Synopses & Reviews
Despite wars with Iraq and Afghanistan, as well as 9/11, the United States’ dependence on foreign oil has kept the nation tied to the Middle East. A scientist has developed a cure for America’s addiction—a slow-acting virus that feeds on petroleum, turning it solid. But he didn’t consider that his contagion of an Iraqi oil field could spread to infect the fuel supply of the entire world… In Los Angeles, screenwriter Dave Marshall heard this scenario from a retired US marine and government insider who acted as a consultant on Dave’s last film. It sounded as implausible as many of his scripts, but the reality is much more frightening than anything he could have envisioned. An ordinary guy armed with extraordinary information, Dave hopes his survivor’s instinct will kick in so he can protect his wife and daughter from the coming apocalypse that will alter the future of Earth—and humanity…
Praise for John Varley “John Varley is the best writer in America.”—Tom Clancy “My life experience of John Varley’s stories has been that the great majority of them are literally unforgettable.”—William Gibson “There are few writers whose work I love more than John Varley’s, purely love.”—Cory Doctorow “One of science fiction’s most important writers.”—The Washington Post “Inventive.”—The New York Times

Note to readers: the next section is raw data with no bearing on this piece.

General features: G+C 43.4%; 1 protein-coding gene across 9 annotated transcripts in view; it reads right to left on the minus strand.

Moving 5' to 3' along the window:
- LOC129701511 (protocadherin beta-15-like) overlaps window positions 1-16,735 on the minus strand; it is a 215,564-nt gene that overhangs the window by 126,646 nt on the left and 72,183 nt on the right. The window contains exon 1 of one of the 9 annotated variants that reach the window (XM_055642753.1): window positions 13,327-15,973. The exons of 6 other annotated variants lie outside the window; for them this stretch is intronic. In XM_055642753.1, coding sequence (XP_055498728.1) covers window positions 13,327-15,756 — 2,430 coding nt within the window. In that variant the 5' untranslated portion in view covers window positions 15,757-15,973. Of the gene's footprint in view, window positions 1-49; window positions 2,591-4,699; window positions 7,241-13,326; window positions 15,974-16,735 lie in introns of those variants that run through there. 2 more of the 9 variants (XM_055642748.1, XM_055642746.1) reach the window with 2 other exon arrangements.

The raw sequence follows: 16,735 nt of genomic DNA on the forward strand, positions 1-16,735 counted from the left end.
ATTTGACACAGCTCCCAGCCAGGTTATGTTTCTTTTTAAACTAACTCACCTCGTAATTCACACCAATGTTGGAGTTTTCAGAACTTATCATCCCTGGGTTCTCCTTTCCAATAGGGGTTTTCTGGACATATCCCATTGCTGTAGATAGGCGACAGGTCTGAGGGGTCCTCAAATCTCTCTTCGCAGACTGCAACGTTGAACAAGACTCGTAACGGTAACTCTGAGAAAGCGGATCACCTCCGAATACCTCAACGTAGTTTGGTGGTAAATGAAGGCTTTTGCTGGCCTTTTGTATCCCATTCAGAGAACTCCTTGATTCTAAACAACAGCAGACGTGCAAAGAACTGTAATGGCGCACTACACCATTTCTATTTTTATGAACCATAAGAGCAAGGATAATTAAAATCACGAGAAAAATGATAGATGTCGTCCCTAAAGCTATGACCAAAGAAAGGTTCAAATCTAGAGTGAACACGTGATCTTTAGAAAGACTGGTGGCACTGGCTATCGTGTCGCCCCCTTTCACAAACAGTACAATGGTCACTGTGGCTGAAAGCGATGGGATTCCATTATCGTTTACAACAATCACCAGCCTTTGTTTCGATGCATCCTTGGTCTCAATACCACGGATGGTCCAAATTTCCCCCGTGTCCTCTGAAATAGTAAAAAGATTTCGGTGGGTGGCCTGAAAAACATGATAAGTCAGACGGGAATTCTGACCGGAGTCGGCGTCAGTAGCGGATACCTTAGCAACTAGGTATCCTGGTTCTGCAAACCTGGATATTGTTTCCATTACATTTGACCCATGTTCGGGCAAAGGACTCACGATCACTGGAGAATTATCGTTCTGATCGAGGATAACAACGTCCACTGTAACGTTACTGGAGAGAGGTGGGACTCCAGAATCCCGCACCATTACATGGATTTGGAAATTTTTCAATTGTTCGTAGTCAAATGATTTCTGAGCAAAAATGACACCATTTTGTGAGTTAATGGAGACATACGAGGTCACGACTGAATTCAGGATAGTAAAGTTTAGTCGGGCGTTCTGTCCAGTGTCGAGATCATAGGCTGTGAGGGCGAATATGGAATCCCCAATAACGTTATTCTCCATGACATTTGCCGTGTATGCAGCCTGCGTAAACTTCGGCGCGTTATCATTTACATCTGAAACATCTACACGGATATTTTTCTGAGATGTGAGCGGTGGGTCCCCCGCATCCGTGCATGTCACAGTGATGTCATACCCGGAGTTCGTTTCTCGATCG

Mars was so much better before the tourists showed up, in this mystery follow-up to "Red Thunder" from a Nebula and Hugo Award winner.
The son of one of the first men to fly to Mars and back, Ray Garcia-Strickland is now a disgruntled Martian, tired of the Red Planet's overdevelopment and the gravity-dependent tourist Earthies. But that doesn't stop him from fearing the worst when Earth is struck by an unknown object, causing a massive tsunami. Living high on his father's glory was okay, but now Ray must literally come down to Earth-and solve one of its greatest mysteries.
About the Author
John Varley is the author of the Gaean Trilogy (Titan, Wizard, and Demon), Steel Beach, The Golden Globe, Red Thunder, Mammoth, Red Lightning, and Rolling Thunder. He has won both the Nebula and Hugo Awards for his work.